We have become a place of extremes. The weather is either so hot you can fry an egg on your sidewalk, or so cold your husband won't come out of the bathroom naked for months. The news vacillates between men risking their lives to save a kitten on the subway tracks, and a co-worker beheading the receptionist.
I never thought I would crave a blah day, but I'm starting to actually yearn for those boring days of yore when the biggest household fight was over who had to set the table for dinner.
Many of my online friends share posts expressing the perspective that we are in the end-times... that life on earth is worse than it has ever been. I'm not so sure. Talk to some of the Christians around A.D. 64 who were mauled by lions, or the visitors of Vlad the Impaler during the 1400s, or any of the wives of Henry VIII. I'm pretty sure they'd disagree with you.
I was recently reading a book about WWII and the Great Depression. I realized that as tough as life seems, I haven't had to stand in a soup-line praying for one meal a day. Nor have I had to face a world war.
As in all historical eras from the beginning of time, we have our problems. The question is, why are we overwhelmed on a daily basis?
Maybe we have extreme expectations -- a polarity we've ignited via the place we park our brain for an average of four hours a day.
Reality series reveal that if we act like extreme jackasses, we could end up with absurd wealth. Nancy Grace has taught us that if we judge the world and speak in an accusatory, rude manor with our eyebrow raised, we will be a household name. And ESPN is teaching young women that if you are willing to wear tight dresses and spike heels while discussing football, you could be on television (sorry, that has nothing to do with my topic; it just pisses me off).
Others of us could be a little too invested in the supernatural shows, as we run around biting necks to prove that we have eternal life on earth. This will be corrected when one of us bites the wrong neck and gets to see the other side sooner than we anticipated. Our extreme levels of fear could result in one of us shooting a woman we believe is a zombie, only to find out that she was recovering from bunion surgery and experiencing a hot flash.
I recently read about a California town where weird clowns are coming out on the streets after midnight. While I'm pretty sure this is a viral marketing ploy, I have to wonder... why aren't people asleep in their beds? Who decides to put on a clown costume and roam the streets after midnight? I would be terrified just doing it, much less seeing it.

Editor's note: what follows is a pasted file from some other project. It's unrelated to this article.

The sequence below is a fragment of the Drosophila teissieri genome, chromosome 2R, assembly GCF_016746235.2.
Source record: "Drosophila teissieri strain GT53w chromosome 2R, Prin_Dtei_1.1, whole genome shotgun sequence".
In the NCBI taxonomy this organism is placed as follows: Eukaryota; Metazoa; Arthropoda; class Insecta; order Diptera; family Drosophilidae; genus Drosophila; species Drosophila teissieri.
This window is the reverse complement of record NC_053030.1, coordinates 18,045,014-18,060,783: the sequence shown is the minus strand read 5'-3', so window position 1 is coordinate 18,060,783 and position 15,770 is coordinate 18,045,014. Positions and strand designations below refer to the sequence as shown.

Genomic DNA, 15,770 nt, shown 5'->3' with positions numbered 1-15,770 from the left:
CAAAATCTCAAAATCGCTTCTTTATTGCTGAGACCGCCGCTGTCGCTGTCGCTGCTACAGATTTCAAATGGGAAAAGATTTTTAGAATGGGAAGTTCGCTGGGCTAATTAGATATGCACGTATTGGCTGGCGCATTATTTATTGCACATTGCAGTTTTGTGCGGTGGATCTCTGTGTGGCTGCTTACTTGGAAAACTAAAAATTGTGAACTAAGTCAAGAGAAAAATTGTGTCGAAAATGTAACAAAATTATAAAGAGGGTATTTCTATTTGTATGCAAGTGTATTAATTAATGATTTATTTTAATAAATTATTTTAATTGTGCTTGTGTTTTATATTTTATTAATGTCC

It appears that we can't be terrified enough, so we look for the worst possible stories in our media sources and verbally pass them around. I was in line at Target the other day when a woman turned to me and asked, "Did you know they're predicting Ebola deaths will hit 21,000 soon?"
I am sure that is possible, but I can't do a thing about Ebola while I'm in Target, and I just wanted to buy my pack of Doublemint gum without requiring an antidepressant chaser. I personally blame all disease on Chuck 'e' Cheese which popularized the ball-pit, where all contagions live a happy, long life.
Our life of extremes means that the happiest place on earth is no longer Disneyland -- that moniker now belongs to Starbucks. Watch peoples' eyes light up as they come in the door. It's now the place where everybody knows our name.
Our uppers are followed by evening downers. I'm a little alarmed at the number of Pinterest posts about wine consumption. I don't understand the thrill with alcohol -- it's a depressant that bums us out and makes our noses bulbous. Perhaps those aren't demented clowns roaming the streets in California. Maybe it's just a few Baby Boomers who have had their one thousandth glass of wine trying to find their way home.
I joined a call the other day because the title was "Soul-Seeking," and I thought it could provide interesting facts about meditation. Nope. It was all about a session someone attended where hallucinogenic "herbs" were taken to create visions. Others on the call discussed taking drugs like LSD to experience God. I don't know. I think God finds it a little difficult to communicate with people who are sure that their shoes are alive and eating their feet.
We ramp ourselves up on Red Bull, we make our heart pound with terrifying news updates, and we sit in public places texting people we barely know as if our lives depend on it. Once our day is complete, we plummet back to earth, drinking depressants that result in a lot of hugging and crying -- not literal hugging and crying, but the hugging and crying you do through stickers on Facebook.
Maybe if we would just take the time to set the table for dinner, we'd feel better. Or perhaps we could sit on the porch with a grandparent asking about their day. Or, since this isn't Mayberry RFD, we could just put our fears and our caffeine and our wine down and take a breath. We could meditate on beauty, and how, on this day, we didn't run into a polar bear floating on a block of ice or face a terrorist.
For today, we're okay. And we relax. For two-minutes.
Then we get fidgety.
Because we know that if we're still, the zombies will get us.